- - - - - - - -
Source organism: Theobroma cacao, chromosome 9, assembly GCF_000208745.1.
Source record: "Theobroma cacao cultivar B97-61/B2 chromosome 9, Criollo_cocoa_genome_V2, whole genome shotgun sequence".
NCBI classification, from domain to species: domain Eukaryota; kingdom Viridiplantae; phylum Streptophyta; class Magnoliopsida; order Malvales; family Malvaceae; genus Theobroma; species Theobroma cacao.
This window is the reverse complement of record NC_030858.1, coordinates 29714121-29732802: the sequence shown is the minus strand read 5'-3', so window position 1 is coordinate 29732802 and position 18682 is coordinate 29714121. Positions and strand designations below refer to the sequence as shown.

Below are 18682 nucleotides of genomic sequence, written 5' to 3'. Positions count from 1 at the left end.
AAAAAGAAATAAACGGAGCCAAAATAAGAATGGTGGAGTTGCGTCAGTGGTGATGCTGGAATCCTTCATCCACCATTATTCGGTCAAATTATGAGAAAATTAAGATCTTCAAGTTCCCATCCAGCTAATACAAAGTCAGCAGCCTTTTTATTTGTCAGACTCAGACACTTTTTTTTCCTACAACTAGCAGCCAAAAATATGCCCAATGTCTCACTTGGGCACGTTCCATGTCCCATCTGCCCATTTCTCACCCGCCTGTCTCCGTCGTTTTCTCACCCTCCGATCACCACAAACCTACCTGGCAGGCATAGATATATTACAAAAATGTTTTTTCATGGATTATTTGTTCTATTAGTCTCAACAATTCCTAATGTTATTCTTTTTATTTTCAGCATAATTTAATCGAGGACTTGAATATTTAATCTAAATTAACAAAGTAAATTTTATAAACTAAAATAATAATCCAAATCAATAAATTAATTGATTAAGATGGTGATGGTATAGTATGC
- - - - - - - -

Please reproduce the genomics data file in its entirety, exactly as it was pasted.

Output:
Source organism: Theobroma cacao, chromosome 9, assembly GCF_000208745.1.
Source record: "Theobroma cacao cultivar B97-61/B2 chromosome 9, Criollo_cocoa_genome_V2, whole genome shotgun sequence".
NCBI classification, from domain to species: domain Eukaryota; kingdom Viridiplantae; phylum Streptophyta; class Magnoliopsida; order Malvales; family Malvaceae; genus Theobroma; species Theobroma cacao.
This window is the reverse complement of record NC_030858.1, coordinates 29714121-29732802: the sequence shown is the minus strand read 5'-3', so window position 1 is coordinate 29732802 and position 18682 is coordinate 29714121. Positions and strand designations below refer to the sequence as shown.

Below are 18682 nucleotides of genomic sequence, written 5' to 3'. Positions count from 1 at the left end.
AAAAAGAAATAAACGGAGCCAAAATAAGAATGGTGGAGTTGCGTCAGTGGTGATGCTGGAATCCTTCATCCACCATTATTCGGTCAAATTATGAGAAAATTAAGATCTTCAAGTTCCCATCCAGCTAATACAAAGTCAGCAGCCTTTTTATTTGTCAGACTCAGACACTTTTTTTTCCTACAACTAGCAGCCAAAAATATGCCCAATGTCTCACTTGGGCACGTTCCATGTCCCATCTGCCCATTTCTCACCCGCCTGTCTCCGTCGTTTTCTCACCCTCCGATCACCACAAACCTACCTGGCAGGCATAGATATATTACAAAAATGTTTTTTCATGGATTATTTGTTCTATTAGTCTCAACAATTCCTAATGTTATTCTTTTTATTTTCAGCATAATTTAATCGAGGACTTGAATATTTAATCTAAATTAACAAAGTAAATTTTATAAACTAAAATAATAATCCAAATCAATAAATTAATTGATTAAGATGGTGATGGTATAGTATGC